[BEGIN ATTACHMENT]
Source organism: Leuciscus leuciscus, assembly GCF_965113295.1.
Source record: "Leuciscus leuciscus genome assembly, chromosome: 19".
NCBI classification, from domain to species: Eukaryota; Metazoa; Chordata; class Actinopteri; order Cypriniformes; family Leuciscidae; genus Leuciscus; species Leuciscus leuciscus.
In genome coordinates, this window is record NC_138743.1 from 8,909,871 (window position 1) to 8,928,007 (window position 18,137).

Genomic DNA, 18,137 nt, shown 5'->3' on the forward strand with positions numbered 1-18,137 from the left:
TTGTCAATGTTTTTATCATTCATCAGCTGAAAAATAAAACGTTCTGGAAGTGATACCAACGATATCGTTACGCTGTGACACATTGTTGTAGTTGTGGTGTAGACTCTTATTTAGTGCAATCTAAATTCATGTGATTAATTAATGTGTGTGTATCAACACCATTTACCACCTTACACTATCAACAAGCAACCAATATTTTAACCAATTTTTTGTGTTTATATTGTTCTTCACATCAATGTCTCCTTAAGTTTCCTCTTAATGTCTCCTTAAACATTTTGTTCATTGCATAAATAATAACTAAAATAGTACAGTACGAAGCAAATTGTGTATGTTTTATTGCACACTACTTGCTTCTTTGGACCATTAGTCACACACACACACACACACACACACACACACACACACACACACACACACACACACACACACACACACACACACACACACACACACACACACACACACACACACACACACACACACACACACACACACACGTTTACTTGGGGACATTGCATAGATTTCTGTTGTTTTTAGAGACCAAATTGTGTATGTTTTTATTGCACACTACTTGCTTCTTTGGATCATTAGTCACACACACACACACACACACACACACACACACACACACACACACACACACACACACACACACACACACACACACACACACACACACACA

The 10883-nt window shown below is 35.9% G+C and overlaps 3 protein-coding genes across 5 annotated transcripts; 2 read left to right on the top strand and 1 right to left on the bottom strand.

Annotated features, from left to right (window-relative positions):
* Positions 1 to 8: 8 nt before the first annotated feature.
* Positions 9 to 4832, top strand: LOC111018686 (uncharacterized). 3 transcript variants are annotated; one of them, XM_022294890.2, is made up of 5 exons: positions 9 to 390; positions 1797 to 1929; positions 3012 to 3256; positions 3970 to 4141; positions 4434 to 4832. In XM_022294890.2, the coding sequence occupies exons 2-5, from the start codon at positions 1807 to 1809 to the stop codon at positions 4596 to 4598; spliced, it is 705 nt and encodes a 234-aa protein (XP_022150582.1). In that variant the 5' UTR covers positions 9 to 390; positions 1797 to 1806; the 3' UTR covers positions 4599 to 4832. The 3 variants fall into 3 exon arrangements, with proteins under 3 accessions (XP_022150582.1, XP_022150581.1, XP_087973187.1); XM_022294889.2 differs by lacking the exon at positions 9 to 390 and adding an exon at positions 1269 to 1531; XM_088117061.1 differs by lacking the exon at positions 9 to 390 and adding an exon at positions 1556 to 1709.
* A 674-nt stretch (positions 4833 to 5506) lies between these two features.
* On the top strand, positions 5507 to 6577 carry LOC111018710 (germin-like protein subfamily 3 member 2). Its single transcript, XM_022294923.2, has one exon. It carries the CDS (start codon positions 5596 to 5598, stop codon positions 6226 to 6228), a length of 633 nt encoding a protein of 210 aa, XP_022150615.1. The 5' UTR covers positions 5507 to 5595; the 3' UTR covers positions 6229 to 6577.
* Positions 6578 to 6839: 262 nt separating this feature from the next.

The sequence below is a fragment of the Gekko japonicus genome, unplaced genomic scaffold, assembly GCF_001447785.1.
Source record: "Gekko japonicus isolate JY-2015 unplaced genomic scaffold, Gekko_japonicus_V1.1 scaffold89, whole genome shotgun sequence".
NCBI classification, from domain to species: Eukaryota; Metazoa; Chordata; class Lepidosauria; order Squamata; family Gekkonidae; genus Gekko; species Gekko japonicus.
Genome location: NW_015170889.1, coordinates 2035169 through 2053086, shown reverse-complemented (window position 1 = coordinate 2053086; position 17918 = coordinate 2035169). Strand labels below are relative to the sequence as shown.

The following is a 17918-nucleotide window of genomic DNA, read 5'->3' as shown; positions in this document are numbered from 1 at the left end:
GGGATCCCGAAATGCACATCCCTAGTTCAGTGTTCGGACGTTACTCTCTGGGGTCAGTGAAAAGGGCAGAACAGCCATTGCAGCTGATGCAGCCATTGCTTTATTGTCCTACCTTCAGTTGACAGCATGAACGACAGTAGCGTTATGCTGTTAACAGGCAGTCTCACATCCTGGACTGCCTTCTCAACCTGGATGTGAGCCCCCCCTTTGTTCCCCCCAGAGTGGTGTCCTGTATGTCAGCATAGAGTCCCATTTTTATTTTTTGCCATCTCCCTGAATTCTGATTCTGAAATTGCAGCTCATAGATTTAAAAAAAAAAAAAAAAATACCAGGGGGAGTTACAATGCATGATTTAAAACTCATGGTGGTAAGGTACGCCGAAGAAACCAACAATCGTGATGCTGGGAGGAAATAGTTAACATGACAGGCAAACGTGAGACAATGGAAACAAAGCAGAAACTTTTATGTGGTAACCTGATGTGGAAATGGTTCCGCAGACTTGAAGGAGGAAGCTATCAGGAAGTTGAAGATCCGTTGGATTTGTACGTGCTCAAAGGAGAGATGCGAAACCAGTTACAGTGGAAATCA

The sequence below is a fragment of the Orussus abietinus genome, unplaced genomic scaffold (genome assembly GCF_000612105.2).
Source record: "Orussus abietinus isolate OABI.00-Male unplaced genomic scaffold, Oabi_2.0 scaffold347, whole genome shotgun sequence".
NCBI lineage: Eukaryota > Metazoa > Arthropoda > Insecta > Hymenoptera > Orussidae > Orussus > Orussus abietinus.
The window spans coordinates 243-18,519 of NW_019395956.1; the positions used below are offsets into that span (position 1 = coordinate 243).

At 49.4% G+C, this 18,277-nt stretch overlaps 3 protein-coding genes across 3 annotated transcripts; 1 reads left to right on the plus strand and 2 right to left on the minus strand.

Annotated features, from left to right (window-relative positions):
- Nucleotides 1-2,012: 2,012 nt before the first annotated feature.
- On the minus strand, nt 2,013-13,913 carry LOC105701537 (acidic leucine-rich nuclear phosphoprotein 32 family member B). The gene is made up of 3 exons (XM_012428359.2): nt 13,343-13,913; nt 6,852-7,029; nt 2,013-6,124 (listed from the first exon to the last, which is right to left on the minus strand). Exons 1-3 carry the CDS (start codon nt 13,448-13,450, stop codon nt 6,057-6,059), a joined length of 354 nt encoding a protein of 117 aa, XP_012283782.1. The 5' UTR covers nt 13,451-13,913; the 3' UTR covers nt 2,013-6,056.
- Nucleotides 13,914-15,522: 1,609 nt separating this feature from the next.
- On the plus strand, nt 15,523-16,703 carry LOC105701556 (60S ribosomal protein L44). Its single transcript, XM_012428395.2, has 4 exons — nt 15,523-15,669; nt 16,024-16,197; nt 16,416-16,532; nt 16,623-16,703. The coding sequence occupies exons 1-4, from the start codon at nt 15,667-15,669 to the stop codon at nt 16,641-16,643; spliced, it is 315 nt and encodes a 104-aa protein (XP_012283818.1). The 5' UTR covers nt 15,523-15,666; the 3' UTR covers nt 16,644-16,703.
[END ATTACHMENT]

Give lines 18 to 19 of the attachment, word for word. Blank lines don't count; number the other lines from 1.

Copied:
The following is a 17918-nucleotide window of genomic DNA, read 5'->3' as shown; positions in this document are numbered from 1 at the left end:
GGGATCCCGAAATGCACATCCCTAGTTCAGTGTTCGGACGTTACTCTCTGGGGTCAGTGAAAAGGGCAGAACAGCCATTGCAGCTGATGCAGCCATTGCTTTATTGTCCTACCTTCAGTTGACAGCATGAACGACAGTAGCGTTATGCTGTTAACAGGCAGTCTCACATCCTGGACTGCCTTCTCAACCTGGATGTGAGCCCCCCCTTTGTTCCCCCCAGAGTGGTGTCCTGTATGTCAGCATAGAGTCCCATTTTTATTTTTTGCCATCTCCCTGAATTCTGATTCTGAAATTGCAGCTCATAGATTTAAAAAAAAAAAAAAAAATACCAGGGGGAGTTACAATGCATGATTTAAAACTCATGGTGGTAAGGTACGCCGAAGAAACCAACAATCGTGATGCTGGGAGGAAATAGTTAACATGACAGGCAAACGTGAGACAATGGAAACAAAGCAGAAACTTTTATGTGGTAACCTGATGTGGAAATGGTTCCGCAGACTTGAAGGAGGAAGCTATCAGGAAGTTGAAGATCCGTTGGATTTGTACGTGCTCAAAGGAGAGATGCGAAACCAGTTACAGTGGAAATCA